Mardi Gras Dinner Party Made Simple

By Laura Faison on Jan 25, 2016

12402214_747168227540_8409798130168411358_oNew Year’s Eve celebrations were sooooo three weeks ago. And it can be a bit awkward to host a Valentine’s Day party past the age of twelve (single friends, married friends, friends with kids, friends without kids – it’s just too complicated).

So what’s a girl, who loves any excuse to throw a (themed) dinner party, to do during those boring winter weeks before St. Patrick’s day rolls around?

Host a Mardi Gras dinner, of course!

Tchin! (Cheers!)

Now, don’t be intimidated – with a little prep work, this is a super simple, family style dinner party you’ll enjoy!  Here are a few ideas to get you started:

  1. Decor and favors are one in the same!  Beads are synonymous with Mardi Gras, and make great party favors as well as decor (and they’re inexpensive – check these out on Amazon).  Drape strands of beads over centerpieces, picture frames, and between serving dishes for a festive look.  When the night is over, send your guests away with full bellies and festive favors!
  2. 11885681_731695709590_8618494017188521891_o

    Red beans and rice with a splash (or three) of Tabasco.

    Keep it simple and serve family style.  Most great cajun and creole dishes are meant to serve large groups, so do just that – serve in colorful, mismatched bowls in the middle of your table for easy access (bonus – no need for a centerpiece!).  The less matchy-matchy here the better – Mardi Gras is full of color and personality.  Your local Goodwill store has some great serving dishes that are sure to have your guests asking where you found that awesome piece!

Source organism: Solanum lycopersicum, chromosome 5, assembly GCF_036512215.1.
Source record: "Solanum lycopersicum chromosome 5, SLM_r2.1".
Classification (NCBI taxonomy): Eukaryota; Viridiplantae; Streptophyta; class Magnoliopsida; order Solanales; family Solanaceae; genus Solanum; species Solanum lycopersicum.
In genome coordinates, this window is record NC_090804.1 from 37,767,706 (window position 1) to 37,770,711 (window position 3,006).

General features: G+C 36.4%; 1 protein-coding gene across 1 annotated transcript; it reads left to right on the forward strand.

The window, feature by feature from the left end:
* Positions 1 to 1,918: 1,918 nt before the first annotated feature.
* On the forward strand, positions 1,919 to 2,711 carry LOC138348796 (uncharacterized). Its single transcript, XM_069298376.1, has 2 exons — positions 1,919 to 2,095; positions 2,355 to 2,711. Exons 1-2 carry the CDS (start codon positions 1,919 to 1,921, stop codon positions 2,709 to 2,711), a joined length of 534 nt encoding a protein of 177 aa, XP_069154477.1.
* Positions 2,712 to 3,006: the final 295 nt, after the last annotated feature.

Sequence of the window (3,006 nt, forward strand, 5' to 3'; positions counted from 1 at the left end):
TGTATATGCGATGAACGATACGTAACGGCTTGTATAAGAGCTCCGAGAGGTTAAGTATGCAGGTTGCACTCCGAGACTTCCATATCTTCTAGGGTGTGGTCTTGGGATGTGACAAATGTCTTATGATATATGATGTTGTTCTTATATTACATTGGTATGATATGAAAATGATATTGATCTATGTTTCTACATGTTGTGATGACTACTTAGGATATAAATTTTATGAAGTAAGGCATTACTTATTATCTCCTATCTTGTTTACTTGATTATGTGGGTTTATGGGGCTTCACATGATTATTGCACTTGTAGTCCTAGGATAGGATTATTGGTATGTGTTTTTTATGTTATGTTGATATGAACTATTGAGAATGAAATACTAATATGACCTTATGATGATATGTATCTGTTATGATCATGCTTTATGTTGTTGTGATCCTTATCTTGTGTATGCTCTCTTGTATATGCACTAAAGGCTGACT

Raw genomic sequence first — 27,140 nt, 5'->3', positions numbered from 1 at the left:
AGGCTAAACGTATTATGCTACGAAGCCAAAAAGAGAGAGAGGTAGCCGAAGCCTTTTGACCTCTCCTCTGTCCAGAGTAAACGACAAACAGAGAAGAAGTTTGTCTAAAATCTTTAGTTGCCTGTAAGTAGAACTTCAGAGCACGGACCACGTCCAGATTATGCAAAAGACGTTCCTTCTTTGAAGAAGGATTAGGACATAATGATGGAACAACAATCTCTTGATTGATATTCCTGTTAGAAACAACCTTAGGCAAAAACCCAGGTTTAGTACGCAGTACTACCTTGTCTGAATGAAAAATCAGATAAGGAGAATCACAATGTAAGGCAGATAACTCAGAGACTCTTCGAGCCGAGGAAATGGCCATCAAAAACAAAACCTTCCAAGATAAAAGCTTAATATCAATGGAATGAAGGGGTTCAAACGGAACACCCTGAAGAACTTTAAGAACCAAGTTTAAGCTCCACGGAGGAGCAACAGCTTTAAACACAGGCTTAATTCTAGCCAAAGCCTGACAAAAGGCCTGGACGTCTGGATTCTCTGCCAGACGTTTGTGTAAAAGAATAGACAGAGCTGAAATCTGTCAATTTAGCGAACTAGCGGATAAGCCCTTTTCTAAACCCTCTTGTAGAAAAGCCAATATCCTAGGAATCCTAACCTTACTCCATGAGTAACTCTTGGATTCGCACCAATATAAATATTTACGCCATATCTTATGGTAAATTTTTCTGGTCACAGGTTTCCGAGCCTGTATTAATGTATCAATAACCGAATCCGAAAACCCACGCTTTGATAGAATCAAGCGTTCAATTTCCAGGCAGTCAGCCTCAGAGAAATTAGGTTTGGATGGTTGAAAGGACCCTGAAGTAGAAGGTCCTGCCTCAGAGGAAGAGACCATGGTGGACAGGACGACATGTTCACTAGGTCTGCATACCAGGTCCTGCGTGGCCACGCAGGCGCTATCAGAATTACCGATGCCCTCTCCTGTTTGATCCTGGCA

3. Many dishes, similar ingredients.  As you plan your dinner menu you’ll quickly discover that many cajun and creole dishes have very similar ingredients, which makes grocery shopping and prep much easier.  The holy trinity of cajun cooking is onions, celery, and bell peppers, and most dishes (étouffée, gumbo, red beans and rice, and jambalaya) all use these same ingredients.  Buy, and prep, in bulk to save time and money.
  4. Don’t over cook, or over complicate.  Cajun and creole dishes are, as my momma would say, “stick to your ribs” dishes – often filling and rich in flavor.  By serving family style, and hosting a dinner party (as opposed to a party with finger foods), one or two main dishes goes a long way.  Plus, you’ll want to leave room for dessert.
  5. 10407049_688992621920_173074484434721297_n

    The Free Spirit Brass Band performing in Jackson Square.

    Don’t forget the music!  One of the best parts of New Orleans is the music – the raw, untouched sounds of brass, blues and spontaneity.  Streaming services like Spotify, Pandora, and Amazon have great New Orleans stations.  If you’re looking for some festive artists, you can never go wrong with Kermit Ruffins, Trombone Shorty, or the Rebirth Brass Band.

Now on to my favorite part – the food.  Below are some of my favorite dishes, and if you ask me (via the comments section below!), I might even share my secret family versions for some of these!


Serve these yummy small plates while your dinner guests wait for the main course.


Shrimp and Crawfish Étouffée

Main Dishes

Pick a couple of these, and serve with some crusty french bread and perfectly steamed long grain rice.


If there’s any room left…


Bananas foster – beautiful and yummy!

Hungry yet?  I am!

Laissez les bon temps rouler!


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